Inspired Like You: Sophie is Helping Orphans

Sophie, 17, helped change the life of another girl just like her. 

Alyson Aliano / Getty Images for Choices

After being adopted from China and having her birth defects repaired, Sophie, 17, was determined to help another girl just like her.

By Sophie Johnson, as told to Jane Bianchi

Until the age of 5, I lived in Shenzhen, China, at an orphanage—that’s a group home for kids whose parents pass away or are unable to care for them. I had fun there, but I always had to deal with two birth defects.

More specifically, I was born with medical conditions called “cleft lip” and “cleft palate,” which means that some tissues in my body didn’t completely join together when I was a fetus. So for a while, there was an opening in my lip and in my palate (the roof of my mouth). The orphanage was able to pay doctors to repair my lip when I was 3, but I needed many more surgeries as I grew—and there was little chance the orphanage could afford them.

Then, at age 5, I was adopted by two Americans from Los Angeles—people I’m now proud to call Mom and Dad. Within two weeks of arriving in the U.S., I had my first palate surgery. Since then, I’ve had about a dozen more surgeries.

Being “cleft-affected” can make life difficult, because when there’s a gap in the roof of your mouth, it’s hard to talk, eat, or drink. Before my surgeries, I’d sometimes even choke briefly on food before I could swallow it.

Plus, the exterior of your mouth and nose can look unusual, and kids can be cruel. Some would say to me, “What happened to your nose? One side is droopy.” I’d try to shrug it off by saying, “I was born like this. Want to play?”

Feeling a Connection

In 2012, my mom and dad took my younger brother, Simon, and me to visit my old orphanage, and I was introduced to a woman named Fu Hui. She was about 19 at the time, had been born cleft-affected, and needed more surgeries. We didn’t speak the same language, but a translator helped us talk.

I felt a connection with her. She was shy, always looking down. She often put her hand by her face and didn’t like to go out—she spent all day in her room. I felt so sad that she wasn’t able to get the same medical treatment that I had gotten. So I looked her in the eye and said: “I’m going to help you.” I didn’t know how, exactly, but I was determined to find a way.

Launching My Big Campaign

For a community service project this past spring, one of my friends was raising money for a charitable cause through a crowdfunding site called Crowdrise.com. Crowdfunding is where you ask people for money online, and if enough of them agree to chip in, you receive their donations. A light bulb went on in my head. I thought: I could use that site to raise money for Fu Hui’s surgery!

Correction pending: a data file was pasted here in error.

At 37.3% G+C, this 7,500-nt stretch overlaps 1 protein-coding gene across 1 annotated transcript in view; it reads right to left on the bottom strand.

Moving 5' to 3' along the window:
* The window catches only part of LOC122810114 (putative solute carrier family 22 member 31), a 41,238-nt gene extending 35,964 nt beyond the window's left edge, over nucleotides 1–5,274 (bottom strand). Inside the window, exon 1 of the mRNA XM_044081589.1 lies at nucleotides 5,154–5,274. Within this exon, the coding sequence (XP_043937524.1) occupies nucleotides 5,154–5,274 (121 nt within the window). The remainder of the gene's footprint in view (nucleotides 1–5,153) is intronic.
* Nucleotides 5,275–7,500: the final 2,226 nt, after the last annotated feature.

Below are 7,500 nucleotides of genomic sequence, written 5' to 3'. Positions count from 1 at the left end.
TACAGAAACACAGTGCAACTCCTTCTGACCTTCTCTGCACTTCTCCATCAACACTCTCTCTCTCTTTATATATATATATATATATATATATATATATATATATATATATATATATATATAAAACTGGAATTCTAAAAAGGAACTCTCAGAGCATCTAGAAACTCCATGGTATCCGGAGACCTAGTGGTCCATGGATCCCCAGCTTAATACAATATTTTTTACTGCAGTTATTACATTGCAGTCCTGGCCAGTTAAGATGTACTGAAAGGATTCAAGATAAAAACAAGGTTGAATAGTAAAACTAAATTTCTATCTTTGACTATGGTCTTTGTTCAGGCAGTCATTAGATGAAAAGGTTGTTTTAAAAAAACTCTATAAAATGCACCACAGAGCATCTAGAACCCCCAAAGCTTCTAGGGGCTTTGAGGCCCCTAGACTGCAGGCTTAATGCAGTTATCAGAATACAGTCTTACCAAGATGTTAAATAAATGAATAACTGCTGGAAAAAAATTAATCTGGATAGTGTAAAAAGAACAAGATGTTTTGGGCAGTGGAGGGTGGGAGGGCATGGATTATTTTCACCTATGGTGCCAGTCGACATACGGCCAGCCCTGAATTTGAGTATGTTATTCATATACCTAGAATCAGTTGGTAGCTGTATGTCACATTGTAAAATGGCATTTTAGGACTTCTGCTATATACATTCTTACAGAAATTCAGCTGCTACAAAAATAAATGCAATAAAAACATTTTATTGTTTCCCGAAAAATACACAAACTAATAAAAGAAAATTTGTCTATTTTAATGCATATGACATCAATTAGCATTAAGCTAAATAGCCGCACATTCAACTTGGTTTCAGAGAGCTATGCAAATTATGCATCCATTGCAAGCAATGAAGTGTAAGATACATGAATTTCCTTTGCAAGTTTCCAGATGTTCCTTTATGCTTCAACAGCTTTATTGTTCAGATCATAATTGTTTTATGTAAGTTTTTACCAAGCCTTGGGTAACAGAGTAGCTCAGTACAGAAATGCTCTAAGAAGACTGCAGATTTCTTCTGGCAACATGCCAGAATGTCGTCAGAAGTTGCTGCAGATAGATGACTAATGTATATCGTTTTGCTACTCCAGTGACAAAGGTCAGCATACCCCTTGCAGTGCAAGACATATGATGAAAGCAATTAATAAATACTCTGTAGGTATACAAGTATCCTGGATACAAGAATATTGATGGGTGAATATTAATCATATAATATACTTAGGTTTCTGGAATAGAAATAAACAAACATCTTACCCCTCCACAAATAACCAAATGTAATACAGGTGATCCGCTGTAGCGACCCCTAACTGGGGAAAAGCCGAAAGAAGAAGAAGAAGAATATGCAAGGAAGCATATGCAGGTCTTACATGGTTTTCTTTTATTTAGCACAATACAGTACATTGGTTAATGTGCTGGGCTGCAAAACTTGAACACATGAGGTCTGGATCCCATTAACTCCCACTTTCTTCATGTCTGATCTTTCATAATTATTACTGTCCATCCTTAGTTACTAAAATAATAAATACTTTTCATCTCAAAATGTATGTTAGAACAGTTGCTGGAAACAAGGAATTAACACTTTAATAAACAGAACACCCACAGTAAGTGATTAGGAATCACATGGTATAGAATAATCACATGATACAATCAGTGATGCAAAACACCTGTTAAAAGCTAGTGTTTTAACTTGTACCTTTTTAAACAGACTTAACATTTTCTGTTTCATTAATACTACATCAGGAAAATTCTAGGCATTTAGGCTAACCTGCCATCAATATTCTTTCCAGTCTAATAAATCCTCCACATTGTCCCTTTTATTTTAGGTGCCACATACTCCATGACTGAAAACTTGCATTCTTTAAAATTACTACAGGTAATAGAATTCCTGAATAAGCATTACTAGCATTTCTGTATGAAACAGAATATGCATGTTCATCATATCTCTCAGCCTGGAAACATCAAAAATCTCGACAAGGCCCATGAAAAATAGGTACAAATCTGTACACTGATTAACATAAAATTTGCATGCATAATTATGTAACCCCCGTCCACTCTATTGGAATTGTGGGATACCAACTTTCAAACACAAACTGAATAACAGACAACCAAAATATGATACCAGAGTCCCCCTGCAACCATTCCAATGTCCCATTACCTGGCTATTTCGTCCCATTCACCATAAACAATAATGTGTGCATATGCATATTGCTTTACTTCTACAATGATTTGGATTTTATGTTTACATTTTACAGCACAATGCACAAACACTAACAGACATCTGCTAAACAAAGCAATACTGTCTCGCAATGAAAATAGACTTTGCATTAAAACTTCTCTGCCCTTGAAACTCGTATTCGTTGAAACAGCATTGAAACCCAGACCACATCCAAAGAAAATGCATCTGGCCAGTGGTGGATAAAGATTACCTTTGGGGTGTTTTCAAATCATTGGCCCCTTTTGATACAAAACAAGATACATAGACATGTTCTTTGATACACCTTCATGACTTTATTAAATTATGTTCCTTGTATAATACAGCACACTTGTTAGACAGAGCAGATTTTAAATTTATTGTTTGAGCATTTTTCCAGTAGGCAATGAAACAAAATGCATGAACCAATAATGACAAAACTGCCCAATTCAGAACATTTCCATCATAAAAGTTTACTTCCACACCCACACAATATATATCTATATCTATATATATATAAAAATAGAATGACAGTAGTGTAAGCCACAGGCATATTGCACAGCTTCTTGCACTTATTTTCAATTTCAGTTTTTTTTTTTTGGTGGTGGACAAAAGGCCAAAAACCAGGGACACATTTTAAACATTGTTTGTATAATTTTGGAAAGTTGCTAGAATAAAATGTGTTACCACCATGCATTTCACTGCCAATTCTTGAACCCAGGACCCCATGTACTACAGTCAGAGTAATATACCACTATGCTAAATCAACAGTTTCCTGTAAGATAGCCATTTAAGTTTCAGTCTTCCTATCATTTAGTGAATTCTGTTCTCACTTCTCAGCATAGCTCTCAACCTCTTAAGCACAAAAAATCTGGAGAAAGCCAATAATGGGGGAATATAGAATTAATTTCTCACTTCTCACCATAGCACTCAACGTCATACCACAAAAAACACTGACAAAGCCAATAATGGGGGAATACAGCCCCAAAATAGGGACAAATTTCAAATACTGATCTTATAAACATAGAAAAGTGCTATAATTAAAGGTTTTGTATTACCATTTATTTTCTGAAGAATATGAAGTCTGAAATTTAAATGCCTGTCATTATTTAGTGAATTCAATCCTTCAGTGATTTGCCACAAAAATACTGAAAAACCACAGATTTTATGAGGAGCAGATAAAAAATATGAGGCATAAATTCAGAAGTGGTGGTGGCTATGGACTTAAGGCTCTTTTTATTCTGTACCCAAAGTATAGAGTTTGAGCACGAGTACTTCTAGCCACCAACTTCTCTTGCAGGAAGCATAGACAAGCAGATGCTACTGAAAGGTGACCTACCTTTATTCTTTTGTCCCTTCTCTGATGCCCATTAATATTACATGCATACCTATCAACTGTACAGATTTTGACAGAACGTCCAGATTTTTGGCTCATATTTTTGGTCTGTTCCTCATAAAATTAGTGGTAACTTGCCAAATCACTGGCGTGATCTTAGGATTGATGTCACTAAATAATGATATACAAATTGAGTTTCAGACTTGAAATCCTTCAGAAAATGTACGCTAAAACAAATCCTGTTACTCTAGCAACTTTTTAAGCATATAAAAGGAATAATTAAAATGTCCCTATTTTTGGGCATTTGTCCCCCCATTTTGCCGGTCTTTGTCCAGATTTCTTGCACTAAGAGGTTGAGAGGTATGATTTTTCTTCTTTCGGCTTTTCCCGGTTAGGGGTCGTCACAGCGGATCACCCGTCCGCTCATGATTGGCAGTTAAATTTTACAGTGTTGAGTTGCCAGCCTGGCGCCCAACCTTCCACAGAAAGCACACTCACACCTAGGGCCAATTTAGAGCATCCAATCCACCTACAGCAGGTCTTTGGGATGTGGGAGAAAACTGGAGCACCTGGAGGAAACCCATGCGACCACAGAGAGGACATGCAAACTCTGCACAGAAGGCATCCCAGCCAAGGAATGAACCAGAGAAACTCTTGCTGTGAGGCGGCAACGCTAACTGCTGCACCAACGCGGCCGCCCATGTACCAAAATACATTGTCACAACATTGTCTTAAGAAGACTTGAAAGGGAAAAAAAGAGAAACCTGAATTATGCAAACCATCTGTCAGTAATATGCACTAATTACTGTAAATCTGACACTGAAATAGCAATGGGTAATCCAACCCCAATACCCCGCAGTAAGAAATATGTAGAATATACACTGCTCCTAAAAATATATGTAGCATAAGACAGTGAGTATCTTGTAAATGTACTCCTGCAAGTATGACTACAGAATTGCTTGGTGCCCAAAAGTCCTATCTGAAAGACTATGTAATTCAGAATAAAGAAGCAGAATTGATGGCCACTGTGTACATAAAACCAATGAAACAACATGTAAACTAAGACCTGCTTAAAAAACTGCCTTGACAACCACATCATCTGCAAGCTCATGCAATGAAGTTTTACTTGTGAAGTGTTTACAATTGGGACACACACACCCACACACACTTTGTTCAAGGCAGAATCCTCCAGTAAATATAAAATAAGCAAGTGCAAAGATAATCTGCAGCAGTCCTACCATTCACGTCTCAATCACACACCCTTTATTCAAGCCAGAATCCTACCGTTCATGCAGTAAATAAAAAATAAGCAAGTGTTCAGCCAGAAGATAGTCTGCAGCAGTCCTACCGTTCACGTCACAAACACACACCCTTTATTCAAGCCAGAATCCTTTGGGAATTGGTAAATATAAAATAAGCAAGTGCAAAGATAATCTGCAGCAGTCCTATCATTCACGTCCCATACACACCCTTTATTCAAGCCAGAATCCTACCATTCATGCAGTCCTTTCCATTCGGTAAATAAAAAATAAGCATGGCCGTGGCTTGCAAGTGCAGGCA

The orphanage said that her treatment would cost $3,800, so that was my goal. I wrote a story about myself to explain why helping Fu Hui was so important to me, and then—with the quick click of a button—my request went live on the Internet.

In the beginning, I was worried people wouldn’t donate. So I got to work. I e-mailed the link to my doctors, plus a bunch of companies and fellow students. My friends also spread the word by reaching out to their social media networks.

What also helped: My mom works for the news site the Huffington Post, so I wrote an article about my campaign, and the editor-in-chief tweeted it to her 1.58 million followers. Amazing!

Reaching My Goal

I figured it would take weeks to raise the money, but I did it in two days! It was shocking. Every time I saw the amount rise, I’d say, “Are you kidding me?” In fact, I blew past my goal, raising about $6,000 in total. And it wasn’t like one rich person wrote a giant check—I was getting lots of $10 and $20 donations from Chinese adoptees around the world.

Within a week, I also got a surprise call from a charity called Love Without Boundaries (LWB). They saw my article and said that LWB would be able to arrange Fu Hui’s surgery. My eyes got teary! It felt so good to know that Fu Hui would finally get treatment.

Fu Hui had her surgery a few weeks later, and it was a success. She still needs to wear braces and have some teeth extracted, but she’s no longer embarrassed by the way her face looks. She even sent me an e-mail to thank me—she said she now goes out more with her friends and has joined a dance crew that she loves. She’s like a new person!

Seeing how much I helped Fu Hui made me want to do more, so I plan to launch other campaigns with LWB to raise money for Chinese orphans. This whole experience has taught me that when one person takes a stand to help someone, it’s like dominoes—other people help too. Kindness is definitely contagious.

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